- Given m // n. T or F: 7 and 4 are vertical. T or F: 1 4 T or F: 2 3 T or F: m 7 + m 6 = m 1 T or F: m 7 = m 6 + m 5 If m 5 = 35, find all the angles you can. If m 5 = 35, label each angle as acute, right, obtuse. Describe at least one reflex angle. 7 6 5 4 3 2 1 m n
- Slide 9
- More practice problems Sketch four lines such that three are concurrent with each other and two are parallel to each other.
- Slide 10
- True or False If 2 distinct lines do not intersect, then they are parallel. If 2 lines are parallel, then a single plane contains them. If 2 lines intersect, then a single plane contains them. If a line is perpendicular to a plane, then it is perpendicular to all lines in that plane. If 3 lines are concurrent, then they are also coplanar.
- Slide 11
- Pythagorean Theorem Remember the Pythagorean Theorem? a 2 + b 2 = c 2 where c is the hypotenuse in a right triangle. Use your geoboard to make a right triangle whose hypotenuse is the square root of 5.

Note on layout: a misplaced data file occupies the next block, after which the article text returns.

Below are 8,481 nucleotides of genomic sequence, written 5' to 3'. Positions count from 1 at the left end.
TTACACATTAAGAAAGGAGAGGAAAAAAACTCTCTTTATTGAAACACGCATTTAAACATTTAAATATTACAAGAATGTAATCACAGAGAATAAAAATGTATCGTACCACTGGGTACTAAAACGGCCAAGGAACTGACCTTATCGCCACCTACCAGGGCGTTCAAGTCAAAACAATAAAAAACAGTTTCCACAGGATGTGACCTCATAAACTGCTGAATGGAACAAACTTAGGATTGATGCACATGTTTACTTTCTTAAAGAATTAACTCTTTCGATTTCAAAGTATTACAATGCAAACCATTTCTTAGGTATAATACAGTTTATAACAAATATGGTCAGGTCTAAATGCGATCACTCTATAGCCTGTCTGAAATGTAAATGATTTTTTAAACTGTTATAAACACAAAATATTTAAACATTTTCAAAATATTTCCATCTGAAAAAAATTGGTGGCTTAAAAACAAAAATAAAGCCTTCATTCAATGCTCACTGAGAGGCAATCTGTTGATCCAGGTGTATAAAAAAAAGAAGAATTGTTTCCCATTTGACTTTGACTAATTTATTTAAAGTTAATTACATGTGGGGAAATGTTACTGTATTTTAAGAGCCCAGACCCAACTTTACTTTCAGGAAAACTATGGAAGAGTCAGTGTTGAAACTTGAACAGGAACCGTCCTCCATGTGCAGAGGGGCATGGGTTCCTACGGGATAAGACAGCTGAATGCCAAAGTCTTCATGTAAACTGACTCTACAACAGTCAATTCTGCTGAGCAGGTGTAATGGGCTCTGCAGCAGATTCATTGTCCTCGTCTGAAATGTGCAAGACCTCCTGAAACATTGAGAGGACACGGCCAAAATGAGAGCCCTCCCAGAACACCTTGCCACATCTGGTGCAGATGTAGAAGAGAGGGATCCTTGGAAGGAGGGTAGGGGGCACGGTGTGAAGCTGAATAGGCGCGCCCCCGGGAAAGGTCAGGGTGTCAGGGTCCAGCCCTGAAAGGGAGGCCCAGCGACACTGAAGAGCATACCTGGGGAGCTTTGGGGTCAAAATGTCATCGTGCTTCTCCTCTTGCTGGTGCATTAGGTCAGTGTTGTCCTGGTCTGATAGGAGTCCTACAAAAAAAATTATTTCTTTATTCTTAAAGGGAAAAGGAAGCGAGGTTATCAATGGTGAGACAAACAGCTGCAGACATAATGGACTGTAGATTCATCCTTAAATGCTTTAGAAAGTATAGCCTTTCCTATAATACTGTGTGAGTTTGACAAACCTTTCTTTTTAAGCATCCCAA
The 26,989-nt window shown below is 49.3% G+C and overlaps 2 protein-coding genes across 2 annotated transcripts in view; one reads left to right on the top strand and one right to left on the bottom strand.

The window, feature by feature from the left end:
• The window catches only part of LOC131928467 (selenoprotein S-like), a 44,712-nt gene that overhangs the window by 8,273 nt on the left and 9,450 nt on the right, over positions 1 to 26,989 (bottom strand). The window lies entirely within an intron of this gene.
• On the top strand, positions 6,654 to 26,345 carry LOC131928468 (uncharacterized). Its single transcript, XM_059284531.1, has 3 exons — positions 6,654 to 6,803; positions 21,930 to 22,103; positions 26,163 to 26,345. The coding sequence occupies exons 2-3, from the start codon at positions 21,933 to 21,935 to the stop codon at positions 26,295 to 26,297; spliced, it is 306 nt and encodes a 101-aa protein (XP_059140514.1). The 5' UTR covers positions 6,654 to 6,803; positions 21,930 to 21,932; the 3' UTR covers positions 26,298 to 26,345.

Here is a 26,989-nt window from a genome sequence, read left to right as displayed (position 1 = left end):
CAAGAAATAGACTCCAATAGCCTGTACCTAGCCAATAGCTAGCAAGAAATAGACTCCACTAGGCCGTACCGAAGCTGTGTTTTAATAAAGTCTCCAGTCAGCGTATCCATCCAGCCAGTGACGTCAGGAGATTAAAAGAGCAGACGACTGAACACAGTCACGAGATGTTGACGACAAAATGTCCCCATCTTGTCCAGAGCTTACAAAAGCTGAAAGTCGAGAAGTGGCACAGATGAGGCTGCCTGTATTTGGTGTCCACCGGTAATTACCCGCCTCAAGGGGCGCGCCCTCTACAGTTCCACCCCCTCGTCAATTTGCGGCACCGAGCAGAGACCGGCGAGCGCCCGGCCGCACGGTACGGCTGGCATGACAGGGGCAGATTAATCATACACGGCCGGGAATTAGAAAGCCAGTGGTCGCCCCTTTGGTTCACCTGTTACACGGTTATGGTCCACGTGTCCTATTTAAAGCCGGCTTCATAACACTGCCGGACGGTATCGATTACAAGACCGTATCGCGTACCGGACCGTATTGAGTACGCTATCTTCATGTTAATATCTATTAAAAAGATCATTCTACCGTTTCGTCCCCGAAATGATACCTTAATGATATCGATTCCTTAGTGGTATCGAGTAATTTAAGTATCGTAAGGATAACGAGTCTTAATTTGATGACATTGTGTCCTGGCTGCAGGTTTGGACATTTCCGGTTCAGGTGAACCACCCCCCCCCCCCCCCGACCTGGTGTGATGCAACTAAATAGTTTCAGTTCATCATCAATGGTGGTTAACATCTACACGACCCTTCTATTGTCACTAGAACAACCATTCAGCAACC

- Slide 12
- Solution If a 2 + b 2 = c 2 is to be used, we want a right triangle whose hypotenuse is square root of 5. So, a 2 + b 2 = 5. If you do not use a geoboard, there are lots of answers. 5
- Slide 13
- Van Hiele levels Formal study of geometry in high school requires that students are familiar and comfortable with many different aspects of elementary and middle school geometry. Visualization, analysis, informal deduction are all necessary prior to high school geometry. This means students need to categorize, classify, compare and contrast, and make predictions about figures based upon their attributes.
- Slide 14
- Attributes Early childhood: Size: big--little Thickness: thin--thick Colors: red-yellow-blue-etc. Shape: triangle, rectangle, square, circle, etc. Texture: rough--smooth Why do we need this??? READING!!
- Slide 15
- Talk about polygons What is a polygon?
- Slide 16
- Polygon A simple, closed, plane figure composed of at least 3 line segments. Why are each of the figures below not polygons?
- Slide 17